As a senior, Weeden nearly rallied his Cowboys to the 2012 national title game, passing for over 4700 yards and 37 scores* in the process. He was one of the country’s best quarterbacks the season prior to declaring for the draft, yet when his name was called by Commissioner Goodell, he was greeted with a series of displeasure. It was mostly his age that disqualified him as a first round prospect in the eyes of most, however nobody even cared to commemorate his collegiate prosperity or talent. Instead, they viewed him as another botched draft choice by a dysfunctional Browns organization.

So why does this occur? Why is it that the second one leaves college, all of their previous achievements go out the window? Well, for that, we’ll just have to look at the nature of the American sports fan.

First off, although many do follow both, there are a majority NFL buffs who don’t watch college football very often. An abundance of Rams fans probably didn’t see Case Keenum as a Houston Cougar, nor did a myriad of Browns advocates follow Weeden as a Cowboy. So all that matters to them is what they produce as a professional, which didn’t end up very satisfying for either.

Secondly, NFL fans lack one key attribute – patience. Even players who had success in the pros are denounced at their first mistake. So when a rookie’s last sense of fame was at a whole different level of football, that criticism enters an entire new degree. Oklahoma State’s win over Oklahoma was last year’s news by the time Weeden was drafted, whereas the quarterback’s 12 for 35 debut against the Eagles took prime spotlight.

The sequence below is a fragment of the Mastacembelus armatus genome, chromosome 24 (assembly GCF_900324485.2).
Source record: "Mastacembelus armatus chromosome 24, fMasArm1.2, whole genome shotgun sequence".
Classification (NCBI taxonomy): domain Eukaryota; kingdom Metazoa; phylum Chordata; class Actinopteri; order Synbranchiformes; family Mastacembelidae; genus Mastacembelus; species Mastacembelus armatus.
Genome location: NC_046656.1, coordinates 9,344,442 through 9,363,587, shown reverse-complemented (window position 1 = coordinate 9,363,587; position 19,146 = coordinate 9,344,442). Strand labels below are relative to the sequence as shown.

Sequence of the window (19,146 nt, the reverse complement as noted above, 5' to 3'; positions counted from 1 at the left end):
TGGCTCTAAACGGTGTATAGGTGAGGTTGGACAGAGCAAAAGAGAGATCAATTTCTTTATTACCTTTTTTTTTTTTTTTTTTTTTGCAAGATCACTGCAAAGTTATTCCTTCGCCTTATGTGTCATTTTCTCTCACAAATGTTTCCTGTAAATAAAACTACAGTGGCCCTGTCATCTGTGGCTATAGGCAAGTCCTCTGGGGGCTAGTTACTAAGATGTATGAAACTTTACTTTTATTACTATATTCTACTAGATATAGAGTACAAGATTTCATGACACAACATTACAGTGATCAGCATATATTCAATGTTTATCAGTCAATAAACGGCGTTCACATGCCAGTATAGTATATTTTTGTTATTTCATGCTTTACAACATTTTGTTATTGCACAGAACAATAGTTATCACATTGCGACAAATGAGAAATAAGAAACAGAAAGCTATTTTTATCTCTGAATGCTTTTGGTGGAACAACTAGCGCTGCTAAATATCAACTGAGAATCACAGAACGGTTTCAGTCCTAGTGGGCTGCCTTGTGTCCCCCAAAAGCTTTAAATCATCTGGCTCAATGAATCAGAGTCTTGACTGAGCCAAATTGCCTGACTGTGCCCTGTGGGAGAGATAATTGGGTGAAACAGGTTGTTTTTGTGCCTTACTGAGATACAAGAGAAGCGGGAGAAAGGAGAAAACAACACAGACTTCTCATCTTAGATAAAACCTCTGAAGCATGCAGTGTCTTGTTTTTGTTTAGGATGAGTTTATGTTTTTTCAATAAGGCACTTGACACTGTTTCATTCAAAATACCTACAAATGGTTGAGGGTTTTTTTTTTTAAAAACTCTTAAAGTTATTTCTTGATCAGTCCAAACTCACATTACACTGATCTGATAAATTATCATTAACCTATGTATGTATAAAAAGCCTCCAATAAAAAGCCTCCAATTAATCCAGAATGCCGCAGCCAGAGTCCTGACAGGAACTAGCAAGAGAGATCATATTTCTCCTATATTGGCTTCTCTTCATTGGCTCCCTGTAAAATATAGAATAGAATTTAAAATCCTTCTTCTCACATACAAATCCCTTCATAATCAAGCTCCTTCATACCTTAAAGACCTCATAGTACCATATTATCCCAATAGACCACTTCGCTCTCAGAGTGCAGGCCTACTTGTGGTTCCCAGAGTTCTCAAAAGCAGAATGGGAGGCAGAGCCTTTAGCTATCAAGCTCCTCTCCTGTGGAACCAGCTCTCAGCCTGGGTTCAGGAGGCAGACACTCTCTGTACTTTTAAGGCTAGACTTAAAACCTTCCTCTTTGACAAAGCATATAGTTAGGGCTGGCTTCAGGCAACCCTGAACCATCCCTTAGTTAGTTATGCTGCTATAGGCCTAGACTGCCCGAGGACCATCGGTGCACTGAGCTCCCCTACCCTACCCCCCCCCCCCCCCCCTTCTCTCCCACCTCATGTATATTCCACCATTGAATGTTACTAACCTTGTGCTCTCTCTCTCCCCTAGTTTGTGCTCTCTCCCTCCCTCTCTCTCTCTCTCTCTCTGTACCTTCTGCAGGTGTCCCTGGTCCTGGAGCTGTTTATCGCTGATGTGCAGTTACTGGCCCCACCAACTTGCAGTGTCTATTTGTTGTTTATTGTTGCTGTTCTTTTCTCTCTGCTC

Browns fans didn’t have the time to wait on Weeden just because he had a great showing against Louisiana, and Vikings devotees don’t have the tolerance to counter every Bradford pick with an allusion to one of his touchdowns when playing Texas A&M.

But how do these quick changes of perception affect college football today, and the impression of the nation’s modern stars for years to come?

Lamar Jackson has been applauded all season long as the country’s best player, an insane combination of arm strength and foot speed comparable only with the likes of Cam Newton and Johnny Manziel. But Jackson weights a grand total of only 205 pounds, nearly 20 pounds lesser than that of former Heisman winner and current punching bag Robert Griffin III.

So if RGIII got beat up in the NFL, Jackson will be tossed around like a freshman on the varsity squad. And by the time the Louisville star is sitting on the bench hammered by injuries, his days of 500 total yards and 5 touchdowns as a Cardinal will be long behind him. Nobody will view him the way we all revere him today. Rather, he will be seen just the same as Bradford, Keenum, and Weeden: a bum.

The list goes on and on: Matt Leinart, JaMarcus Russell, Geno Smith, and more. But is it fair, the means in which all of these tremendous college athletes are treated? Based on much of their production at the next level, probably. But amid the screeches of insults directed at these NFL busts, remember the admiration you once had for them as they dominated defenses just a few seasons prior. When Lamar Jackson is being pummeled by linemen nearly twice his weight in four years, just recall the glorification you gave the QB as he torched the ACC. Because in the era of “What have you done for me lately?”, it is past performance that is becoming more and more meaningless, when in reality it is the triumphs of these great student-athletes that should be the highlights of our memory.

*College stats courtesy of http://www.sports-reference.com/cfb/

Leave a Reply

Fill in your details below or click an icon to log in:

WordPress.com Logo

You are commenting using your WordPress.com account. Log Out / Change )

Twitter picture

You are commenting using your Twitter account. Log Out / Change )

Facebook photo

You are commenting using your Facebook account. Log Out / Change )

Google+ photo

You are commenting using your Google+ account. Log Out / Change )

Connecting to %s

%d bloggers like this: